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Whether {euboulia} (deliberating well) is a special virtue, distinct from prudence?

Objection 1: It would seem that {euboulia} (deliberating well) is not a distinct virtue from prudence. For, according to the Philosopher (Ethic. vi, 5), the "prudent man is, seemingly, one who takes good counsel." Now this belongs to {euboulia} (deliberating well) as stated above. Therefore {euboulia} (deliberating well) is not distinct from prudence.

Objection 2: Further, human acts to which human virtues are directed, are specified chiefly by their end, as stated above (FS, Q[1], A[3]; FS, Q[18], AA[4],6). Now {euboulia} (deliberating well) and prudence are directed to the same end, as stated in Ethic. vi, 9, not indeed to some particular end, but to the common end of all life. Therefore {euboulia} (deliberating well) is not a distinct virtue from prudence.

Objection 3: Further, in speculative sciences, research and decision belong to the same science. Therefore in like manner these belong to the same virtue in practical matters. Now research belongs to {euboulia} (deliberating well), while decision belongs to prudence. There {euboulia} (deliberating well) is not a distinct virtue from prudence.

On the contrary, Prudence is preceptive, according to Ethic. vi, 10. But this does not apply to {euboulia} (deliberating well). Therefore {euboulia} (deliberating well) is a distinct virtue from prudence.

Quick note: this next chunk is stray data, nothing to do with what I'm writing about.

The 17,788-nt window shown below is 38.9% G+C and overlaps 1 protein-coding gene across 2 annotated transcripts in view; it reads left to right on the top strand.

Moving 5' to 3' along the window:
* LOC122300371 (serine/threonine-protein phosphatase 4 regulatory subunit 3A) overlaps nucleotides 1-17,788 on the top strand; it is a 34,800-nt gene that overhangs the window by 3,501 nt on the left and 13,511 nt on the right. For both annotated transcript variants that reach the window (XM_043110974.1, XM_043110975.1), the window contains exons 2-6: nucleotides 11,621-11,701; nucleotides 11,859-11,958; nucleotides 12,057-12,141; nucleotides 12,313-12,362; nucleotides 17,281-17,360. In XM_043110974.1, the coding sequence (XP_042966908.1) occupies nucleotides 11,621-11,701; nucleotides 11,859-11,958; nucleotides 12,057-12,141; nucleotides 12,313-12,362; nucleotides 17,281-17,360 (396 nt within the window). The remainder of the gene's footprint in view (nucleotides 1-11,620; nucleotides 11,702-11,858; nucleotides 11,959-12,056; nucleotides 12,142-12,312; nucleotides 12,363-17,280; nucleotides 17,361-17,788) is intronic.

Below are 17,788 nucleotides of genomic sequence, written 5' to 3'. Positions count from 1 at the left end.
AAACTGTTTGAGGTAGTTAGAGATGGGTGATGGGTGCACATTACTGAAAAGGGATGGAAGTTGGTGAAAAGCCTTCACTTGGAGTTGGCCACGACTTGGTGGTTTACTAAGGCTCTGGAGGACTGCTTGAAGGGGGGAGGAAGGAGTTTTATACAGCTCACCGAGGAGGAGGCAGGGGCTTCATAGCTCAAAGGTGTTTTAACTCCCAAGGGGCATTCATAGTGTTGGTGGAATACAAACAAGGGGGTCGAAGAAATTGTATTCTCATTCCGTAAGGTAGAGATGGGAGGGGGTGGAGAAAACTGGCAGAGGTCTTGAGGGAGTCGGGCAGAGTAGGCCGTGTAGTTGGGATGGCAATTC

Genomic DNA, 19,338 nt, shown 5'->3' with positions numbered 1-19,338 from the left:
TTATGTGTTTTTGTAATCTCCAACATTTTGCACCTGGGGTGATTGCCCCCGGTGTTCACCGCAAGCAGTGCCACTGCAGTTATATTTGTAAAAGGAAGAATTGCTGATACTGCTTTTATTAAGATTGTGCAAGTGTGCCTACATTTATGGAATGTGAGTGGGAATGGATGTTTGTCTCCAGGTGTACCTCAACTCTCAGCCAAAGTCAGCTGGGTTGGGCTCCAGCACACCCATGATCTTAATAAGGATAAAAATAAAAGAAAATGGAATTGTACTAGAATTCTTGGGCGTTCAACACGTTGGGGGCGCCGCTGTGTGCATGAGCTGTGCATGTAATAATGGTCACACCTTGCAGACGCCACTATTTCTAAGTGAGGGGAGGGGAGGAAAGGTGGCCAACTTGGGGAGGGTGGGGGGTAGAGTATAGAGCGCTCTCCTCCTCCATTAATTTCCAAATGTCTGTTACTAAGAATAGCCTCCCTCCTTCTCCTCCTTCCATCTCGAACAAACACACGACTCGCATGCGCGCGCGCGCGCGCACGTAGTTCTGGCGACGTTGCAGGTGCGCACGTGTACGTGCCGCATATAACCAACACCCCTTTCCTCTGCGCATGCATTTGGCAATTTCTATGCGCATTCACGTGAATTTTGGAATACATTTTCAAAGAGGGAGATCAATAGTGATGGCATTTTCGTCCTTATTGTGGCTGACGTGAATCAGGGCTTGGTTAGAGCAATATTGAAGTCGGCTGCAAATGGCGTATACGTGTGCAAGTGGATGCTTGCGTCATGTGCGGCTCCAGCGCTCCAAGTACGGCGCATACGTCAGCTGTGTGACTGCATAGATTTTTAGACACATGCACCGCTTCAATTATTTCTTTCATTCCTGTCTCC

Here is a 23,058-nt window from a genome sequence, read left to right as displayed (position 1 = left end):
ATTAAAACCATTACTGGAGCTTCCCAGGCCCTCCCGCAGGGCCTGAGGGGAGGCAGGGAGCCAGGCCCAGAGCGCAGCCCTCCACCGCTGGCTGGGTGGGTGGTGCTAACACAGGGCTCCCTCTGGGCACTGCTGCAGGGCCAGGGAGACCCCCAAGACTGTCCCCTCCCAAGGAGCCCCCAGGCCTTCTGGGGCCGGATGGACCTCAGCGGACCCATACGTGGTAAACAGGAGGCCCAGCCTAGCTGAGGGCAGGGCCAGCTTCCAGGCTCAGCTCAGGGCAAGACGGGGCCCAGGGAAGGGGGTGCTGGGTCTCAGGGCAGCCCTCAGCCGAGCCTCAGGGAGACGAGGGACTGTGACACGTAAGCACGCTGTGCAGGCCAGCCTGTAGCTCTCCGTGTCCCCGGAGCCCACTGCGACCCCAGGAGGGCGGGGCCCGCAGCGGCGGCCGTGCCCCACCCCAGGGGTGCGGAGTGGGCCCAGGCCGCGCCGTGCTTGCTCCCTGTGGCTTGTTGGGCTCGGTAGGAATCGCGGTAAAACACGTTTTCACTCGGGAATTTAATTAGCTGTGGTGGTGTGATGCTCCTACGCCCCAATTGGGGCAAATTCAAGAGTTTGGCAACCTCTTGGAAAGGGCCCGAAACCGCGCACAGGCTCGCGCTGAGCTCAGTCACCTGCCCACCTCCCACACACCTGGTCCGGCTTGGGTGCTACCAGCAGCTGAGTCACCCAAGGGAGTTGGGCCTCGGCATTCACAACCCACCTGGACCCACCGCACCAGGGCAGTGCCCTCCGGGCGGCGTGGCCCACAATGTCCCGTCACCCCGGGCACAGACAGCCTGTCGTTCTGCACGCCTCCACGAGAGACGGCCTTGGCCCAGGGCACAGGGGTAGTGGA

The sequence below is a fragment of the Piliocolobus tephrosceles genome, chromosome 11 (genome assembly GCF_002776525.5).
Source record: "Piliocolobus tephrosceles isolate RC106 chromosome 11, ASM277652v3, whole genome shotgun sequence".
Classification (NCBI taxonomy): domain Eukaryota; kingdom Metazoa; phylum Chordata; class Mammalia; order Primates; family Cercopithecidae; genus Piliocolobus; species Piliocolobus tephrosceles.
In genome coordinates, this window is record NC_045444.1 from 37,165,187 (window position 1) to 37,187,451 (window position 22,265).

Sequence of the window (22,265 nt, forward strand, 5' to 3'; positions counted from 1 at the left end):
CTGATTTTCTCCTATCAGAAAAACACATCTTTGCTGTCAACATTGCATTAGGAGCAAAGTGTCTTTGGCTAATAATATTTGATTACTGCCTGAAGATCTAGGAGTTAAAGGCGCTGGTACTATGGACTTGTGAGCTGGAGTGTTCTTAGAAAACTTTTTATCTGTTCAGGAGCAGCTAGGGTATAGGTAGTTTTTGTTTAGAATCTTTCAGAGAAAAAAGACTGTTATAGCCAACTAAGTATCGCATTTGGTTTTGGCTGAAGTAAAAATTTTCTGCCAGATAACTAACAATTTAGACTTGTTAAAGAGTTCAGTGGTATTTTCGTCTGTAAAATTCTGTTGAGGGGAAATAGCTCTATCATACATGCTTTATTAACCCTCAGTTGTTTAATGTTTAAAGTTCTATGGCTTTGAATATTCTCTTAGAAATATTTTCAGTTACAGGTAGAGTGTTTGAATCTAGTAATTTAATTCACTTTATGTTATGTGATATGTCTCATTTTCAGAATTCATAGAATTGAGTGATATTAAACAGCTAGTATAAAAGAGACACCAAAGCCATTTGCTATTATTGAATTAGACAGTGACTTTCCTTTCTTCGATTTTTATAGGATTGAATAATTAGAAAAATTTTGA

I answer that, As stated above (A[1]), virtue is properly directed to an act which it renders good; and consequently virtues must differ according to different acts, especially when there is a different kind of goodness in the acts. For, if various acts contained the same kind of goodness, they would belong to the same virtue: thus the goodness of love, desire and joy depends on the same, wherefore all these belong to the same virtue of charity.

Now acts of the reason that are ordained to action are diverse, nor have they the same kind of goodness: since it is owing to different causes that a man acquires good counsel, good judgment, or good command, inasmuch as these are sometimes separated from one another. Consequently {euboulia} (deliberating well) which makes man take good counsel must needs be a distinct virtue from prudence, which makes man command well. And since counsel is directed to command as to that which is principal, so {euboulia} (deliberating well) is directed to prudence as to a principal virtue, without which it would be no virtue at all, even as neither are the moral virtues without prudence, nor the other virtues without charity.

Reply to Objection 1: It belongs to prudence to take good counsel by commanding it, to {euboulia} (deliberating well) by eliciting it.

Reply to Objection 2: Different acts are directed in different degrees to the one end which is "a good life in general" [*Ethic. vi, 5]: for counsel comes first, judgment follows, and command comes last. The last named has an immediate relation to the last end: whereas the other two acts are related thereto remotely. Nevertheless these have certain proximate ends of their own, the end of counsel being the discovery of what has to be done, and the end of judgment, certainty. Hence this proves not that {euboulia} (deliberating well) is not a distinct virtue from prudence, but that it is subordinate thereto, as a secondary to a principal virtue.

Reply to Objection 3: Even in speculative matters the rational science of dialectics, which is directed to research and discovery, is distinct from demonstrative science, which decides the truth.

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